iGB Diary: Daily fantasy sports is serious business, no doubt about that

9 October 2015

Could the ‘data leak scandal’ currently engulfing daily fantasy sports betting’s two main proponents in the US, DraftKings and Fanduel, be the start of a regulatory process that will end up with the vertical being regulated and licensed in the US?

No one can tell but there is no doubt it has been a very bad week for the industry, its image and for what it reveals of the (lack of) internal controls at both companies. Then again the cynical among us might be wondering how such a ‘scandal’ hadn’t happened earlier. 

The fact that DraftKings employee Ethan Haskell was able to use the reams of information to which he has access thanks to his work and bet on a million-dollar contest on Fanduel, DraftKings’ major rival, is one thing. After all, plenty of trading executives at betting companies are also allowed to bet, just not through their company’s site.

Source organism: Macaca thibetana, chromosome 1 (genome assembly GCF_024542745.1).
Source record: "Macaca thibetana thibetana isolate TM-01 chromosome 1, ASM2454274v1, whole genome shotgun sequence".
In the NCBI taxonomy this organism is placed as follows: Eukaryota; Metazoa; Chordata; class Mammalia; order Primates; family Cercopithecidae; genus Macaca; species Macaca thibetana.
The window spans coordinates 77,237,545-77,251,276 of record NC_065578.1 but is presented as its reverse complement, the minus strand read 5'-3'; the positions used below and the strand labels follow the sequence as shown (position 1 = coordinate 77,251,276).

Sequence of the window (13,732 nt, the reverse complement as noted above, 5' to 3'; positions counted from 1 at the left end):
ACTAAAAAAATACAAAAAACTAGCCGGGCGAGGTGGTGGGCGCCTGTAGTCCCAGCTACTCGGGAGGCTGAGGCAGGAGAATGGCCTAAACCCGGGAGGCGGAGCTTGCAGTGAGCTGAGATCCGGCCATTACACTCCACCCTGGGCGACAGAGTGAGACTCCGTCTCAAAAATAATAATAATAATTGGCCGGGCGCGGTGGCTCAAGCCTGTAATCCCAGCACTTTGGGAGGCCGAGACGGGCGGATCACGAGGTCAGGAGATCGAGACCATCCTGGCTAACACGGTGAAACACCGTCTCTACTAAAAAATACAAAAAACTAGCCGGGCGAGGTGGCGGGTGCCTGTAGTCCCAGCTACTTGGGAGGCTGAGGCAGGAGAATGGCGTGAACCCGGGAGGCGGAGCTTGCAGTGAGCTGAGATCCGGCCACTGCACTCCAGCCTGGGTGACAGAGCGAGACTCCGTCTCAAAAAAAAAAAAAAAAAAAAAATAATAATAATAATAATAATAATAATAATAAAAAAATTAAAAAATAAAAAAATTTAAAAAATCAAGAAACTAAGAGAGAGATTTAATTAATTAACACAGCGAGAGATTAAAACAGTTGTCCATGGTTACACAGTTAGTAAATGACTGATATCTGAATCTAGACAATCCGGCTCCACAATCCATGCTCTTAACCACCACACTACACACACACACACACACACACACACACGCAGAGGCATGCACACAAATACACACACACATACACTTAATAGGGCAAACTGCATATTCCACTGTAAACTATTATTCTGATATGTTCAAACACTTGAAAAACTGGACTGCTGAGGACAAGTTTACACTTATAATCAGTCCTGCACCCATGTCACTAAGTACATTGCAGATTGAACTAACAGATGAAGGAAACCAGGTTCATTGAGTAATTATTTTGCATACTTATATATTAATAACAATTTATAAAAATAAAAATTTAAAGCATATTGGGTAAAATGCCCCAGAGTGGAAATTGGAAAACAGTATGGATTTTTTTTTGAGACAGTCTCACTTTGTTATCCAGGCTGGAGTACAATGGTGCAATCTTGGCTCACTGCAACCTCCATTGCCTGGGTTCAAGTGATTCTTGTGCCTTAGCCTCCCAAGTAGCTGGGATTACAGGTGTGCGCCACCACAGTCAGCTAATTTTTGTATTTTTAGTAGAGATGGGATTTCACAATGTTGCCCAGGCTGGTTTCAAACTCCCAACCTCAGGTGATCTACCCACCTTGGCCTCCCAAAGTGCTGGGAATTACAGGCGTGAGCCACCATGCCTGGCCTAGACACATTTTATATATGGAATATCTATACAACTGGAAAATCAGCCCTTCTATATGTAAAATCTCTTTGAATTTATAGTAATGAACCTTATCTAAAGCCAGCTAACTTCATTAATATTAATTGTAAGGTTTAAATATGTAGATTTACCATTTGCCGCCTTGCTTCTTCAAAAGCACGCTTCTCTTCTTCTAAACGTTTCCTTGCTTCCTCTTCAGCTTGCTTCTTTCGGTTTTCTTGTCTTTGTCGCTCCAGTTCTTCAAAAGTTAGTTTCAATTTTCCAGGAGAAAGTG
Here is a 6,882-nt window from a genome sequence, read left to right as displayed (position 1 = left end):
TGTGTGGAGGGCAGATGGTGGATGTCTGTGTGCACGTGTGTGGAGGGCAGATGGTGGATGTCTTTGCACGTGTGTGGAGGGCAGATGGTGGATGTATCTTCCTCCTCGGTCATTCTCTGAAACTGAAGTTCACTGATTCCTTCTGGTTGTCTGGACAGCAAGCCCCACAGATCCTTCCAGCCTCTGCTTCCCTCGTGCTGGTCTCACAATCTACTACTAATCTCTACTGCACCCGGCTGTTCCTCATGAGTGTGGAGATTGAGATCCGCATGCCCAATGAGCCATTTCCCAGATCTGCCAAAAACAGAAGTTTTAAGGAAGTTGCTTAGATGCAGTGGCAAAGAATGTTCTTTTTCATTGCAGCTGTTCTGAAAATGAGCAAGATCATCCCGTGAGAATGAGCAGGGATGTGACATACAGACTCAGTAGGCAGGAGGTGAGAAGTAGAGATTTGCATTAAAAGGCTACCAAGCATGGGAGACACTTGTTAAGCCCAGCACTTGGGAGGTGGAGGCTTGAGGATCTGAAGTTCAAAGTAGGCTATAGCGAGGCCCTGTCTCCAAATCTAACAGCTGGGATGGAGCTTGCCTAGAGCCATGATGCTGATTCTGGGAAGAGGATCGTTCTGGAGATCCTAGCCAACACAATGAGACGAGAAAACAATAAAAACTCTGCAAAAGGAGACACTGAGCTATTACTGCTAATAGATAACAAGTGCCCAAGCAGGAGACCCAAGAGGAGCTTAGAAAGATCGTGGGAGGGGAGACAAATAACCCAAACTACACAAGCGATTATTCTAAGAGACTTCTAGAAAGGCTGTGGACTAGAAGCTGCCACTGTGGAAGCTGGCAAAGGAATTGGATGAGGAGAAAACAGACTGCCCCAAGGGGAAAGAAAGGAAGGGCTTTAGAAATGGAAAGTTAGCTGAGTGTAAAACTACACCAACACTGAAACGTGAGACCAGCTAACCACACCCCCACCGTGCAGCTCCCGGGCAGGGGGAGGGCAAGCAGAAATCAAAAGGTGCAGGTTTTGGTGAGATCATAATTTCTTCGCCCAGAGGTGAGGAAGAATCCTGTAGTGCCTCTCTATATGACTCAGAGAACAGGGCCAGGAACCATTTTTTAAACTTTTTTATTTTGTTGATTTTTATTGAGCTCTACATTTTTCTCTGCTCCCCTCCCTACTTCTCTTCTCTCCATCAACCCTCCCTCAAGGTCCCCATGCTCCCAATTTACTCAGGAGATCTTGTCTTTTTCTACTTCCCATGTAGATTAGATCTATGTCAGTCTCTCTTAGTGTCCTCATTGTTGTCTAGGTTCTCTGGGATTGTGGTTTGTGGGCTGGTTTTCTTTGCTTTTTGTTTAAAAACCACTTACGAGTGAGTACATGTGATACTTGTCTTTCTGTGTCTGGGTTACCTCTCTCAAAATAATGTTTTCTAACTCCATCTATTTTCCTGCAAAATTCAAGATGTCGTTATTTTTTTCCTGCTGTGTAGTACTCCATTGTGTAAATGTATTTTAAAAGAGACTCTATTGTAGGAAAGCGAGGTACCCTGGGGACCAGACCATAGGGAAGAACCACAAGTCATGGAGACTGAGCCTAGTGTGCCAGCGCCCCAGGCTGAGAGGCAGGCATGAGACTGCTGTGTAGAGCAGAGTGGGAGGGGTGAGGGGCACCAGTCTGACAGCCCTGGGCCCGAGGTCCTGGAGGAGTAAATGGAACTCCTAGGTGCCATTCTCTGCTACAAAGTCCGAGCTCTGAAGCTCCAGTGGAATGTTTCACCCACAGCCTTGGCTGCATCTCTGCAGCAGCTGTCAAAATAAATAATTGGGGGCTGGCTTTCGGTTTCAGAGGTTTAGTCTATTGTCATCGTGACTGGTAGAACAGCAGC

However, Haskell somehow revealed he had access to information showing which players are most picked, before all team selections are completed and locked down. He then came second in the contest and won US$350,000. We’re not talking loose change here.

This sits uneasily with the DFS community, to put it mildly. It says Haskell had a clear unfair advantage over regular bettors and gained from insider knowledge. DraftKings and Fanduel deny any impropriety, although their joint statement that “employees with access to this data are vigorously monitored and we have no evidence anyone misused it” had something of a George Orwell ring to it.  

New York Attorney General Eric Schneiderman then announced that he had launched an inquiry into how DraftKings and FanDuel employees could gain from having access to the data. Schneiderman has sent a series of questions to both operators which Legal Sports Report published here and here, both companies must answer by 15 October.